The human visual cognition process


Architecture

Architecture (Photo credit: blmiers2)

The human visual cognition process/
create a place

Three-dimensional visualization has been employed extensively by architects as a medium for explaining architectural concepts since the availability of computer-aided design. It has been proved to be a far more effective communication technique compared with the conventional methods such as technical drawings and lexical documentation. However, the reason why three-dimensional visualization is better than the other techniques has not been explicitly examined.
problems in the current architectural communication process. It starts with the discussion of the problem of the current communication methods used in architectural design followed by the discussion of the popular communication theory. After that, the human visual cognition process is studied to find the solution to the current architectural communication issues.
At the end, we three-dimensional architectural visualization as a solution to improve the current architectural communication method.

3d communication
An ascetic essay from 1966 called ‘Planners’ People’ proves that planners had always aroused suspicion from those who questioned their objectivity. In this case criticism came from within their own profession. The authors – professional town-planners – asked why it was that planners’ drawings for downtown development schemes were always populated with the same ‘stock-cast ‘of six characters. These were always white, upper middle-class, law-abiding, cultured, and professional – just like the planners themselves.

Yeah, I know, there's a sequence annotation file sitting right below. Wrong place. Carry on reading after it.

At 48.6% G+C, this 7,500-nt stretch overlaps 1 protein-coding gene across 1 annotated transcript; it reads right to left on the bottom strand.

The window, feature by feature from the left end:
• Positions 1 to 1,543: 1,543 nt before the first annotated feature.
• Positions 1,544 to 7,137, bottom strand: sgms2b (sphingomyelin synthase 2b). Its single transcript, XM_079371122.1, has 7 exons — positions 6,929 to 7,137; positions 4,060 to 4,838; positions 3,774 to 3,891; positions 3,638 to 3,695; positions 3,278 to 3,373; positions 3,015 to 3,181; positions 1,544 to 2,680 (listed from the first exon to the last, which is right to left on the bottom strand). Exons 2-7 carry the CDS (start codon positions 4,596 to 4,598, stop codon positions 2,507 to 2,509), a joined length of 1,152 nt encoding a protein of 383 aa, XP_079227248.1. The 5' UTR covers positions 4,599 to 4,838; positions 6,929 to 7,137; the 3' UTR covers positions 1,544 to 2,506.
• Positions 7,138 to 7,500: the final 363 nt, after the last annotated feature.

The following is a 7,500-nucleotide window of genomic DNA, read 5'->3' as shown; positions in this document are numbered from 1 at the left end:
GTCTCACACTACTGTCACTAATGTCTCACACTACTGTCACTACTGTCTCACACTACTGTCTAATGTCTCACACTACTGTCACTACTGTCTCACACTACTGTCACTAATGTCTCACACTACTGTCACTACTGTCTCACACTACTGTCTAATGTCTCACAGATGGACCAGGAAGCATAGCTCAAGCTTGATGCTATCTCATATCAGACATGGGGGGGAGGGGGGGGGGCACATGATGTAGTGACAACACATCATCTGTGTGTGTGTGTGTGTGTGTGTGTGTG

They concluded that included only those ‘types’ amenable to their own ideals of urban living and overlooked the true heterogeneity of the city. Nevertheless, they placed these ‘stock characters’ in real urban vistas, to lend them credibility.
In his paper ‘Creating places or designing spaces?’ Jonathan Dime considers the process of ‘place making’ and tests the degree to which an architect can design a place’ independently of the people who will actually use it.
He argues that while modern architecture has concentrated on the properties of geometric space, psychology has neglected to look at the physical context of behavior. He concludes, not surprisingly, that we can not create a place.

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